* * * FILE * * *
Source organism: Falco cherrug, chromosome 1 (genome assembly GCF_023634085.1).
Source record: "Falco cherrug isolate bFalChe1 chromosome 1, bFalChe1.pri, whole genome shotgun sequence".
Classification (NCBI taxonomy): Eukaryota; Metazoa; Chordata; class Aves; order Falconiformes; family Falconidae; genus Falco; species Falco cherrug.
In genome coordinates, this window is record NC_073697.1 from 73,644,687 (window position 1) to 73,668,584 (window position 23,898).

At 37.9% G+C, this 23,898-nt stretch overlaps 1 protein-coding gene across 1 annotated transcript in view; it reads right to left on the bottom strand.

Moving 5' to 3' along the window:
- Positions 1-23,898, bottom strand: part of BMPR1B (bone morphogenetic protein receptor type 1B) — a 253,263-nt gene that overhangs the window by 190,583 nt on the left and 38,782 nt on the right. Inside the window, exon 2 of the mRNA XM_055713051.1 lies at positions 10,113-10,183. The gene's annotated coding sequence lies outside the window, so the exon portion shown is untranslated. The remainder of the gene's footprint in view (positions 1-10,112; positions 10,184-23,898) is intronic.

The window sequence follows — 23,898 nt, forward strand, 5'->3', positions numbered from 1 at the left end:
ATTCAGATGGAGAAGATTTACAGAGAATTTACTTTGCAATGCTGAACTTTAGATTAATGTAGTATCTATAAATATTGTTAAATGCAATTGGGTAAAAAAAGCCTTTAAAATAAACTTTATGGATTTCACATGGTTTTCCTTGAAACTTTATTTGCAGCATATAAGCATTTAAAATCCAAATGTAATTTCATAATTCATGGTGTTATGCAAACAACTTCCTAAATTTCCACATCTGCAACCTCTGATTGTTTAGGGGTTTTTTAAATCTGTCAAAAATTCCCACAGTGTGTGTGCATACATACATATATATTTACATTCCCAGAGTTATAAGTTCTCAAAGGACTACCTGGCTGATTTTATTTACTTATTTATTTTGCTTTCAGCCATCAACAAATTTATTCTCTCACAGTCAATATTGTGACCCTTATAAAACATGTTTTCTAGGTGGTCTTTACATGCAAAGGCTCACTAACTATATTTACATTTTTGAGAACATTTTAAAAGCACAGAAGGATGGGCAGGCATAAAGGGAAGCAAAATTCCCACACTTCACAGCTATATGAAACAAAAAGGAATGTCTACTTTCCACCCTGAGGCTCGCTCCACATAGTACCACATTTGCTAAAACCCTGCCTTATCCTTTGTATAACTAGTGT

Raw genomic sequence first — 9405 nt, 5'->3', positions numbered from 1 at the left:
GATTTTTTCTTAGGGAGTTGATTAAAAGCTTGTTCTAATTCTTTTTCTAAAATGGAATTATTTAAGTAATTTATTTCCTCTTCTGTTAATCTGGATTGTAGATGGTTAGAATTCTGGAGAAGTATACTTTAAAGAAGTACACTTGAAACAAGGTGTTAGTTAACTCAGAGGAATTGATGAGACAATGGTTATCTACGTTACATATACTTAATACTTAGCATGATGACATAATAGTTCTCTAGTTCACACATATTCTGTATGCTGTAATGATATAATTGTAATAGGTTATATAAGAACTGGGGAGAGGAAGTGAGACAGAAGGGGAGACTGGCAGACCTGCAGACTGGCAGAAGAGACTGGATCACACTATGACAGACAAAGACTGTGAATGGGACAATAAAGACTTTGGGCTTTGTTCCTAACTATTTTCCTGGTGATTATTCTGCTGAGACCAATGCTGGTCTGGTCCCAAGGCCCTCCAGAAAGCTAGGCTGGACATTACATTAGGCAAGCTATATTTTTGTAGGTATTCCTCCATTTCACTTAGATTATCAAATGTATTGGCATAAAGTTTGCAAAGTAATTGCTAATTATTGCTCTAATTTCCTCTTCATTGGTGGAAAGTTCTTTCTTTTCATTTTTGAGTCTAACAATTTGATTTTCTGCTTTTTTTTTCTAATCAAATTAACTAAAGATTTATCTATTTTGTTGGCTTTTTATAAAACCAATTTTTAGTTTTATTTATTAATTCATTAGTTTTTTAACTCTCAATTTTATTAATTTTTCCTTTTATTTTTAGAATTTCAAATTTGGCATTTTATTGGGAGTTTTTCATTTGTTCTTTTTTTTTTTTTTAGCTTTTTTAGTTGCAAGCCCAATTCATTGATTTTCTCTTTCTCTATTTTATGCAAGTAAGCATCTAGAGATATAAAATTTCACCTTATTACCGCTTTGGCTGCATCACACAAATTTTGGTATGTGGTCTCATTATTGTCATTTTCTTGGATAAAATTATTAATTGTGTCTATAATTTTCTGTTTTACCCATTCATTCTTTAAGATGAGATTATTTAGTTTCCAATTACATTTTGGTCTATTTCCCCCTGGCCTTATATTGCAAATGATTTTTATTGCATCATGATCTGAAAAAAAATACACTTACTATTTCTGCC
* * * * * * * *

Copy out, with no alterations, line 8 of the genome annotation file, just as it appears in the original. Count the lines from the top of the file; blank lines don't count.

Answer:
The window sequence follows — 23,898 nt, forward strand, 5'->3', positions numbered from 1 at the left end: